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Cited by 70 (6 self)
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This is a description of TPS, a theorem proving system for classical type theory (Church’s typed λcalculus). TPS has been designed to be a general research tool for manipulating wffs of first and higherorder logic, and searching for proofs of such wffs interactively or automatically, or in a combination of these modes. An important feature of TPS is the ability to translate between expansion proofs and natural deduction proofs. Examples of theorems which TPS can prove completely automatically are given to illustrate certain aspects of TPS’s behavior and problems of theorem proving in higherorder logic. 7
SafetyCritical Systems, Formal Methods and Standards
, 1993
"... Standards concerned with the development of safetycritical systems, and the software in such systems in particular, abound today as the software crisis increasingly affects the world of embedded computerbased systems. The use of formal methods is often advocated as a way of increasing confidence i ..."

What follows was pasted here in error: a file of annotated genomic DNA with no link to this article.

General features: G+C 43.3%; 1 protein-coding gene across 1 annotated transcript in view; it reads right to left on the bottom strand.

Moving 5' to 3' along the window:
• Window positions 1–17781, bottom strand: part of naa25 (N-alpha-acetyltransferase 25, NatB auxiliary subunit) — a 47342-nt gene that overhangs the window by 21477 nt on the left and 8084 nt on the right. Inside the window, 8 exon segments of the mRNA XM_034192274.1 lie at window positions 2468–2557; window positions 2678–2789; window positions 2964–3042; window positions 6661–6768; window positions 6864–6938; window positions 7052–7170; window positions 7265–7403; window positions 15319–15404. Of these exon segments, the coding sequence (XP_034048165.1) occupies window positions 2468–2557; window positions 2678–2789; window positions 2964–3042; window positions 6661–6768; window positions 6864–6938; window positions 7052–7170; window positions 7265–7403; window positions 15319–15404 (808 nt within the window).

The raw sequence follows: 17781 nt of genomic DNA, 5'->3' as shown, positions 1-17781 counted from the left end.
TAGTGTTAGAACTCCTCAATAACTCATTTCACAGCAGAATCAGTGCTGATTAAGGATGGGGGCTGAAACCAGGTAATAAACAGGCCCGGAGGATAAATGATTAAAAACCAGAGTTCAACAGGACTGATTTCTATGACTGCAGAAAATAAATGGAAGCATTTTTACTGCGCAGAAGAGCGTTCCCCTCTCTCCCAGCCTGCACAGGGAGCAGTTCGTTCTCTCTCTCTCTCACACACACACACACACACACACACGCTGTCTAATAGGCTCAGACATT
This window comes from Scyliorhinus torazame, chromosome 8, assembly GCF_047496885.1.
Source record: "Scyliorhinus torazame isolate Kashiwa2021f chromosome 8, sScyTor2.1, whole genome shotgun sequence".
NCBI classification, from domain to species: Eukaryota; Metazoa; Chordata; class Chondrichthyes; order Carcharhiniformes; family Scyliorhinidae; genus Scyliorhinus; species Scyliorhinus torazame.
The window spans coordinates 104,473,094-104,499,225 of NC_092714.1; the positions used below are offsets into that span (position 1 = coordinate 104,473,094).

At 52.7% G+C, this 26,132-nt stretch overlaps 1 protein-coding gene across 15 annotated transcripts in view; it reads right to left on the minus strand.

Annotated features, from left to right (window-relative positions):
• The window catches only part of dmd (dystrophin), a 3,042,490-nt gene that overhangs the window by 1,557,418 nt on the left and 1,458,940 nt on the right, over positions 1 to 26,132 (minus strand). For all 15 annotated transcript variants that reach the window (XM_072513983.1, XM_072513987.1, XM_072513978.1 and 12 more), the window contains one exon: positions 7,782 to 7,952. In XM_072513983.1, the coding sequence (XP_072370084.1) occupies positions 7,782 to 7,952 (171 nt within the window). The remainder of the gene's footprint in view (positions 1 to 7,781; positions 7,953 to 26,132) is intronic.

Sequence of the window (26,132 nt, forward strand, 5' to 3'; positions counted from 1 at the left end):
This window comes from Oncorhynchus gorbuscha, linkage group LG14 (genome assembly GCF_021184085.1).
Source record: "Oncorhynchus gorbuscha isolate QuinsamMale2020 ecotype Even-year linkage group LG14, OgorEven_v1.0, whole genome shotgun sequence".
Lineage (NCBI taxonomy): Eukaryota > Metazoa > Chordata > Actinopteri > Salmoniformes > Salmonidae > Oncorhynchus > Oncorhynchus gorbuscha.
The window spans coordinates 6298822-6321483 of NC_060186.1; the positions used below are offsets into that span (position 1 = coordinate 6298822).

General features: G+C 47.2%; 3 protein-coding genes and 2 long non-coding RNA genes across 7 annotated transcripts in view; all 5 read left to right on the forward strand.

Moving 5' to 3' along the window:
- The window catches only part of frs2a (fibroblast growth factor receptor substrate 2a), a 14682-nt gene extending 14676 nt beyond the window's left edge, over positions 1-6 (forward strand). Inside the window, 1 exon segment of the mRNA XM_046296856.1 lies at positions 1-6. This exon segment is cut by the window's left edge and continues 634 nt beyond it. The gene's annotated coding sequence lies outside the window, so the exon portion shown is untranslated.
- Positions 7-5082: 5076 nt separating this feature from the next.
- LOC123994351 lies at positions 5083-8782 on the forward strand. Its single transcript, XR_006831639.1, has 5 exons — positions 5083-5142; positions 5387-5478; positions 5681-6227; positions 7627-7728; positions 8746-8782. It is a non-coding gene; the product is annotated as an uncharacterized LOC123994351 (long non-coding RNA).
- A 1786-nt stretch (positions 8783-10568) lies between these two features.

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Cited by 69 (21 self)
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Standards concerned with the development of safetycritical systems, and the software in such systems in particular, abound today as the software crisis increasingly affects the world of embedded computerbased systems. The use of formal methods is often advocated as a way of increasing confidence in such systems. This paper examines the industrial use of these techniques, the recommendations concerning formal methods in a number of current and draft standards, and comments on the applicability and problems of using formal methods for the development of safetycritical systems of an industrial scale. Some possible future directions are suggested.